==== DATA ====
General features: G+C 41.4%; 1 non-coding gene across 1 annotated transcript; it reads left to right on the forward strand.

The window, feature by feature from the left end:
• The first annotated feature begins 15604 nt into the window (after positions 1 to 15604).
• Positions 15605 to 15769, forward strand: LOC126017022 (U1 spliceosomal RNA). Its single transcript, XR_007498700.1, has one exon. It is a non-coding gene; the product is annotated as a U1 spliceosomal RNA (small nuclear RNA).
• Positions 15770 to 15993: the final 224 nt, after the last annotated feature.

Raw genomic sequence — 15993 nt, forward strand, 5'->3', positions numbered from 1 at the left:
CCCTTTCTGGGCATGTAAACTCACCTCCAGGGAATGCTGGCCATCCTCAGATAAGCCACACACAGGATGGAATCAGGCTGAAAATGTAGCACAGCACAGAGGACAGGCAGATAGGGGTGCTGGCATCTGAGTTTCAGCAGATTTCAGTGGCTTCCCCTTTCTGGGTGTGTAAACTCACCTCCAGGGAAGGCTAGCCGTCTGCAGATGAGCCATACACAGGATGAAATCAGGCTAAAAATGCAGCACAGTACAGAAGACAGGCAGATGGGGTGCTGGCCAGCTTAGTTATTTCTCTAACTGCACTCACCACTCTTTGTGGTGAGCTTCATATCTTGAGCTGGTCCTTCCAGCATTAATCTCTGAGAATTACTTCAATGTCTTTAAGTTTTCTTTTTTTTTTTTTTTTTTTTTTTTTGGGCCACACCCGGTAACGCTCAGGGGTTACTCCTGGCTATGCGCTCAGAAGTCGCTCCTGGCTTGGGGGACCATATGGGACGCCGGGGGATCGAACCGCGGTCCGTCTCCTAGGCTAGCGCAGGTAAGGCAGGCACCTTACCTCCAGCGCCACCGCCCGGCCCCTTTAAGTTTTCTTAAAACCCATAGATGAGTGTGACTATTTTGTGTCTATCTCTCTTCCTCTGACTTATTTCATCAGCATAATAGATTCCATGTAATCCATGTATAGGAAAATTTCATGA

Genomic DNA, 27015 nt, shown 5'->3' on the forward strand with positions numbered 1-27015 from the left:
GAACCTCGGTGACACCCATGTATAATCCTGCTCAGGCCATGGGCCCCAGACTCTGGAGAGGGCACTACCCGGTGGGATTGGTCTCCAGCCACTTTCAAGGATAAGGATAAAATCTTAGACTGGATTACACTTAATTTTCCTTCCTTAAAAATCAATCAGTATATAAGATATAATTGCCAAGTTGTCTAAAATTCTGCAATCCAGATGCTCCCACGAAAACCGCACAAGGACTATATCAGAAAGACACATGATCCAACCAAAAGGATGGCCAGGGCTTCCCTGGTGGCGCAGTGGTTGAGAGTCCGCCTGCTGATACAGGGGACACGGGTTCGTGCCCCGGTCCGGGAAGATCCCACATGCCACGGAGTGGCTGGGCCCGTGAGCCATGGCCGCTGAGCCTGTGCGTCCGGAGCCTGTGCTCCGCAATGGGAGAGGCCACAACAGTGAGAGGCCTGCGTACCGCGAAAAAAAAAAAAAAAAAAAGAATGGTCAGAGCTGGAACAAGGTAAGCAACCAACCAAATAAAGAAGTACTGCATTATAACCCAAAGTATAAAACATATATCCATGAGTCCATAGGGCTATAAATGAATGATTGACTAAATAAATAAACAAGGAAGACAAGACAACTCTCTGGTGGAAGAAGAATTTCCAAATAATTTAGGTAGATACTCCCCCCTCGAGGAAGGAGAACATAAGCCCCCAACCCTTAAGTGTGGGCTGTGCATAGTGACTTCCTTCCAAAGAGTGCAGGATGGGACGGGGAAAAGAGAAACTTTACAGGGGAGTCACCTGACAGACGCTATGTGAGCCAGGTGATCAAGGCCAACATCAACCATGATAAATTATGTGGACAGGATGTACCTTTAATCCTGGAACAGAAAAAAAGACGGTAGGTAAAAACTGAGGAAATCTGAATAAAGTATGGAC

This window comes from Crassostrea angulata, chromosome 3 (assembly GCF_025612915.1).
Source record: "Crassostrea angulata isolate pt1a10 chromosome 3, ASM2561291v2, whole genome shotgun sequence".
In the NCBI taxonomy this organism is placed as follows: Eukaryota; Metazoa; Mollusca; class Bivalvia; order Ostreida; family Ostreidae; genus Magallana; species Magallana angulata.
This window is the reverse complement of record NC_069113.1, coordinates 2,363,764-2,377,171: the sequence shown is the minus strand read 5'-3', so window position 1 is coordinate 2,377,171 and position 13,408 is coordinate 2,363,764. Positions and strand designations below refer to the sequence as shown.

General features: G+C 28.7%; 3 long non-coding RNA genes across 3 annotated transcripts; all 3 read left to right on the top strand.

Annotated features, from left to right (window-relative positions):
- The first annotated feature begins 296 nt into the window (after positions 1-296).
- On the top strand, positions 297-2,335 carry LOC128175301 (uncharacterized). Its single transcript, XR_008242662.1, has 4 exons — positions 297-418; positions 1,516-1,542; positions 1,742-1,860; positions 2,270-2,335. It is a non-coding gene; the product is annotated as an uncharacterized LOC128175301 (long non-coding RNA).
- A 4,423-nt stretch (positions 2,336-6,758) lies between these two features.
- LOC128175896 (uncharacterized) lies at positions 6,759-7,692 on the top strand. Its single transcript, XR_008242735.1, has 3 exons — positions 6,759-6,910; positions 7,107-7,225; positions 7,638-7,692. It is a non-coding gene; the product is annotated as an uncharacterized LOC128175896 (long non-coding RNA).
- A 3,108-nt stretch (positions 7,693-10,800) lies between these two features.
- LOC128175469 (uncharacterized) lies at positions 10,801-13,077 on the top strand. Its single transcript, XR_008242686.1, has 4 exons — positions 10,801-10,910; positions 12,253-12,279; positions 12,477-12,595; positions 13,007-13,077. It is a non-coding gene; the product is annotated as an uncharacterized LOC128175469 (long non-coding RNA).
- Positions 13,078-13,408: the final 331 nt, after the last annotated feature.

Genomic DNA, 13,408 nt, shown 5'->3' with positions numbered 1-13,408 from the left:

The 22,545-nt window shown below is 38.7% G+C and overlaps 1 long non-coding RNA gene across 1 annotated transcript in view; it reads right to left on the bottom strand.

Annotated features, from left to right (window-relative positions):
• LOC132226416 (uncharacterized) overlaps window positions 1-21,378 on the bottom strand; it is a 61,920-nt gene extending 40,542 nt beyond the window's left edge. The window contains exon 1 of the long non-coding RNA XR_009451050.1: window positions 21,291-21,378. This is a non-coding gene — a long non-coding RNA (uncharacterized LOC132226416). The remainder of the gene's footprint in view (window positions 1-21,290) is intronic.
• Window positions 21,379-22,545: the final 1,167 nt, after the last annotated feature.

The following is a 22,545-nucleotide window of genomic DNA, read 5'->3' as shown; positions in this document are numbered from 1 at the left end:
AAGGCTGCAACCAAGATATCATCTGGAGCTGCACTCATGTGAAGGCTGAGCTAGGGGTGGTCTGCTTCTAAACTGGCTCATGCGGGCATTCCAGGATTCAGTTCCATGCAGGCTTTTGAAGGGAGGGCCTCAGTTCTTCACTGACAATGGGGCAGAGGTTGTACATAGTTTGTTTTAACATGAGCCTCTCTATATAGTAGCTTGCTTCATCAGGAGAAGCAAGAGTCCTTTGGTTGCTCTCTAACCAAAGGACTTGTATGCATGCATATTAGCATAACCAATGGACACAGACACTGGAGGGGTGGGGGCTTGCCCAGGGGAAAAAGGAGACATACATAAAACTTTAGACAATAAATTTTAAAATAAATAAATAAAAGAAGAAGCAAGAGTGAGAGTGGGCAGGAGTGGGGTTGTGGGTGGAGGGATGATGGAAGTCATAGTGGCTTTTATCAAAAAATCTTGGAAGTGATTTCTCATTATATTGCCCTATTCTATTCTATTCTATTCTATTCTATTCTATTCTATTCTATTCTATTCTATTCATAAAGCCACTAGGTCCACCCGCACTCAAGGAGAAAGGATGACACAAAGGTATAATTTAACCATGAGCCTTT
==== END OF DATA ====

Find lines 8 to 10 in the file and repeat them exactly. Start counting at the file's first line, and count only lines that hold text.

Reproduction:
Genomic DNA, 27015 nt, shown 5'->3' on the forward strand with positions numbered 1-27015 from the left:
GAACCTCGGTGACACCCATGTATAATCCTGCTCAGGCCATGGGCCCCAGACTCTGGAGAGGGCACTACCCGGTGGGATTGGTCTCCAGCCACTTTCAAGGATAAGGATAAAATCTTAGACTGGATTACACTTAATTTTCCTTCCTTAAAAATCAATCAGTATATAAGATATAATTGCCAAGTTGTCTAAAATTCTGCAATCCAGATGCTCCCACGAAAACCGCACAAGGACTATATCAGAAAGACACATGATCCAACCAAAAGGATGGCCAGGGCTTCCCTGGTGGCGCAGTGGTTGAGAGTCCGCCTGCTGATACAGGGGACACGGGTTCGTGCCCCGGTCCGGGAAGATCCCACATGCCACGGAGTGGCTGGGCCCGTGAGCCATGGCCGCTGAGCCTGTGCGTCCGGAGCCTGTGCTCCGCAATGGGAGAGGCCACAACAGTGAGAGGCCTGCGTACCGCGAAAAAAAAAAAAAAAAAAAGAATGGTCAGAGCTGGAACAAGGTAAGCAACCAACCAAATAAAGAAGTACTGCATTATAACCCAAAGTATAAAACATATATCCATGAGTCCATAGGGCTATAAATGAATGATTGACTAAATAAATAAACAAGGAAGACAAGACAACTCTCTGGTGGAAGAAGAATTTCCAAATAATTTAGGTAGATACTCCCCCCTCGAGGAAGGAGAACATAAGCCCCCAACCCTTAAGTGTGGGCTGTGCATAGTGACTTCCTTCCAAAGAGTGCAGGATGGGACGGGGAAAAGAGAAACTTTACAGGGGAGTCACCTGACAGACGCTATGTGAGCCAGGTGATCAAGGCCAACATCAACCATGATAAATTATGTGGACAGGATGTACCTTTAATCCTGGAACAGAAAAAAAGACGGTAGGTAAAAACTGAGGAAATCTGAATAAAGTATGGAC

This window comes from Crassostrea angulata, chromosome 3 (assembly GCF_025612915.1).